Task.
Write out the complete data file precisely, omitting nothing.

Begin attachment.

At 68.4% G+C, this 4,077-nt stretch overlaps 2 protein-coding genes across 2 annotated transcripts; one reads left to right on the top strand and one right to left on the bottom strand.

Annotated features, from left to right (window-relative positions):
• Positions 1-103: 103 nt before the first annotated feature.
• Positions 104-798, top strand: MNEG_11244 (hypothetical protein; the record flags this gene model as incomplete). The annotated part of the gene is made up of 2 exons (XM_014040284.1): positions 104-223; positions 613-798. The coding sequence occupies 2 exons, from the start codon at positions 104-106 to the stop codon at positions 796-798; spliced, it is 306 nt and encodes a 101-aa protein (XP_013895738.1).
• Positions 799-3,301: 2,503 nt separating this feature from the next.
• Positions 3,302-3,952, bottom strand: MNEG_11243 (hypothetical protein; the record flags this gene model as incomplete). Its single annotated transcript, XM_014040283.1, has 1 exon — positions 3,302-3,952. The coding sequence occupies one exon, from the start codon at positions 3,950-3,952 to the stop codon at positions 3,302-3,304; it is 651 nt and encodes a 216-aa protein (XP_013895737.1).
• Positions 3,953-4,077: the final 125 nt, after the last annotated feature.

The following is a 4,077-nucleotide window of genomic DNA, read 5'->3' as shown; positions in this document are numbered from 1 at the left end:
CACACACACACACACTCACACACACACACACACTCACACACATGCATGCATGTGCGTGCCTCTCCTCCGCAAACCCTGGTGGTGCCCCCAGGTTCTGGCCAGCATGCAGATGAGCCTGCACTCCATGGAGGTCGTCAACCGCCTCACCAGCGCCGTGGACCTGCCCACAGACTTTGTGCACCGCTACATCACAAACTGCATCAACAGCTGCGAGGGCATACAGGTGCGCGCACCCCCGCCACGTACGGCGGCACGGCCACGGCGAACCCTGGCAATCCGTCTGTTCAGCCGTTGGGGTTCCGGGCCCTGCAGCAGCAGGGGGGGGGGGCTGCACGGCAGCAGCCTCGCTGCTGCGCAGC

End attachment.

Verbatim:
At 68.4% G+C, this 4,077-nt stretch overlaps 2 protein-coding genes across 2 annotated transcripts; one reads left to right on the top strand and one right to left on the bottom strand.

Annotated features, from left to right (window-relative positions):
• Positions 1-103: 103 nt before the first annotated feature.
• Positions 104-798, top strand: MNEG_11244 (hypothetical protein; the record flags this gene model as incomplete). The annotated part of the gene is made up of 2 exons (XM_014040284.1): positions 104-223; positions 613-798. The coding sequence occupies 2 exons, from the start codon at positions 104-106 to the stop codon at positions 796-798; spliced, it is 306 nt and encodes a 101-aa protein (XP_013895738.1).
• Positions 799-3,301: 2,503 nt separating this feature from the next.
• Positions 3,302-3,952, bottom strand: MNEG_11243 (hypothetical protein; the record flags this gene model as incomplete). Its single annotated transcript, XM_014040283.1, has 1 exon — positions 3,302-3,952. The coding sequence occupies one exon, from the start codon at positions 3,950-3,952 to the stop codon at positions 3,302-3,304; it is 651 nt and encodes a 216-aa protein (XP_013895737.1).
• Positions 3,953-4,077: the final 125 nt, after the last annotated feature.

The following is a 4,077-nucleotide window of genomic DNA, read 5'->3' as shown; positions in this document are numbered from 1 at the left end:
CACACACACACACACTCACACACACACACACACTCACACACATGCATGCATGTGCGTGCCTCTCCTCCGCAAACCCTGGTGGTGCCCCCAGGTTCTGGCCAGCATGCAGATGAGCCTGCACTCCATGGAGGTCGTCAACCGCCTCACCAGCGCCGTGGACCTGCCCACAGACTTTGTGCACCGCTACATCACAAACTGCATCAACAGCTGCGAGGGCATACAGGTGCGCGCACCCCCGCCACGTACGGCGGCACGGCCACGGCGAACCCTGGCAATCCGTCTGTTCAGCCGTTGGGGTTCCGGGCCCTGCAGCAGCAGGGGGGGGGGGCTGCACGGCAGCAGCCTCGCTGCTGCGCAGC